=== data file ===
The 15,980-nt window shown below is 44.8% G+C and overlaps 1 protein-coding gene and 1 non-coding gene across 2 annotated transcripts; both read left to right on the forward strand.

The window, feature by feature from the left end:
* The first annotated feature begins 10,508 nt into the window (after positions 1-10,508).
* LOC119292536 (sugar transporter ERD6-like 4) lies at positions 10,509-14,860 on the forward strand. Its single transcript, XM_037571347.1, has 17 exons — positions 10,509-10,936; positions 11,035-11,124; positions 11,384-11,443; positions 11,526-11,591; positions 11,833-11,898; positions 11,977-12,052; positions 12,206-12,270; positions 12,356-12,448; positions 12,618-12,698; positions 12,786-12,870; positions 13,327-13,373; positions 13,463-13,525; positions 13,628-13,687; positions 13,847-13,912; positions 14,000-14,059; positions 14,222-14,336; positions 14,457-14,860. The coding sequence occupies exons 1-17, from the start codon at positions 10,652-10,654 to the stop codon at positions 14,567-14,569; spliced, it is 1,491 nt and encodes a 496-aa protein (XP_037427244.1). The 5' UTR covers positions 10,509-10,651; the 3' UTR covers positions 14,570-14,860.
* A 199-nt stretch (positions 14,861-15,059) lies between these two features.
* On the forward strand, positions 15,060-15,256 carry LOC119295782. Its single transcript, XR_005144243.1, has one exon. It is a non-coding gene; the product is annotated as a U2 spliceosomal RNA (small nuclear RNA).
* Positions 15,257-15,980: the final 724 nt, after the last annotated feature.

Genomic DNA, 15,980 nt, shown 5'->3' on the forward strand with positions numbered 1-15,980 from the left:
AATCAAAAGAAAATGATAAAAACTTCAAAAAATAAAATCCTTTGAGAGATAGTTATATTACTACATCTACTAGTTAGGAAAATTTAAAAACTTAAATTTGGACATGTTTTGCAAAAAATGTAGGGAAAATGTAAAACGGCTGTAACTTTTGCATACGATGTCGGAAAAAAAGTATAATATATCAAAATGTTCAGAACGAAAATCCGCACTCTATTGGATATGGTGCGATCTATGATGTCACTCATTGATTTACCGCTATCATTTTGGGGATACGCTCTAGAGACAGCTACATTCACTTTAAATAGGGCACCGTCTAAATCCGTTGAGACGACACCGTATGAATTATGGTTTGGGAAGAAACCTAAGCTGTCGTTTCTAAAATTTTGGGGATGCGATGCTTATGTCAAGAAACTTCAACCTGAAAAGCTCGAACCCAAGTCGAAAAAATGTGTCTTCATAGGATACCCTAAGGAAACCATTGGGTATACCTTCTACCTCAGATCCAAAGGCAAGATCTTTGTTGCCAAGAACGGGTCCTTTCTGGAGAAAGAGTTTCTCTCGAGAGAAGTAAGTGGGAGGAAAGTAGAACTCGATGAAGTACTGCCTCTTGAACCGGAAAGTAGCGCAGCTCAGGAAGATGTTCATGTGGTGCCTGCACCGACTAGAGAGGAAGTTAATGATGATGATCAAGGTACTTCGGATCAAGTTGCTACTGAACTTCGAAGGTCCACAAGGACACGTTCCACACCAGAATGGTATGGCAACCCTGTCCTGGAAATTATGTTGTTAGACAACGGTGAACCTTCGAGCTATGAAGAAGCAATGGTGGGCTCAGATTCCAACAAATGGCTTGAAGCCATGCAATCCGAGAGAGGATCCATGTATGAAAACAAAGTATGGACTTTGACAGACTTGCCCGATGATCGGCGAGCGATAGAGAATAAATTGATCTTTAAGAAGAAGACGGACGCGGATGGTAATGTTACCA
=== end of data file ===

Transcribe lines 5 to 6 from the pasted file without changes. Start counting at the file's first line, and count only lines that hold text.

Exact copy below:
* A 199-nt stretch (positions 14,861-15,059) lies between these two features.
* On the forward strand, positions 15,060-15,256 carry LOC119295782. Its single transcript, XR_005144243.1, has one exon. It is a non-coding gene; the product is annotated as a U2 spliceosomal RNA (small nuclear RNA).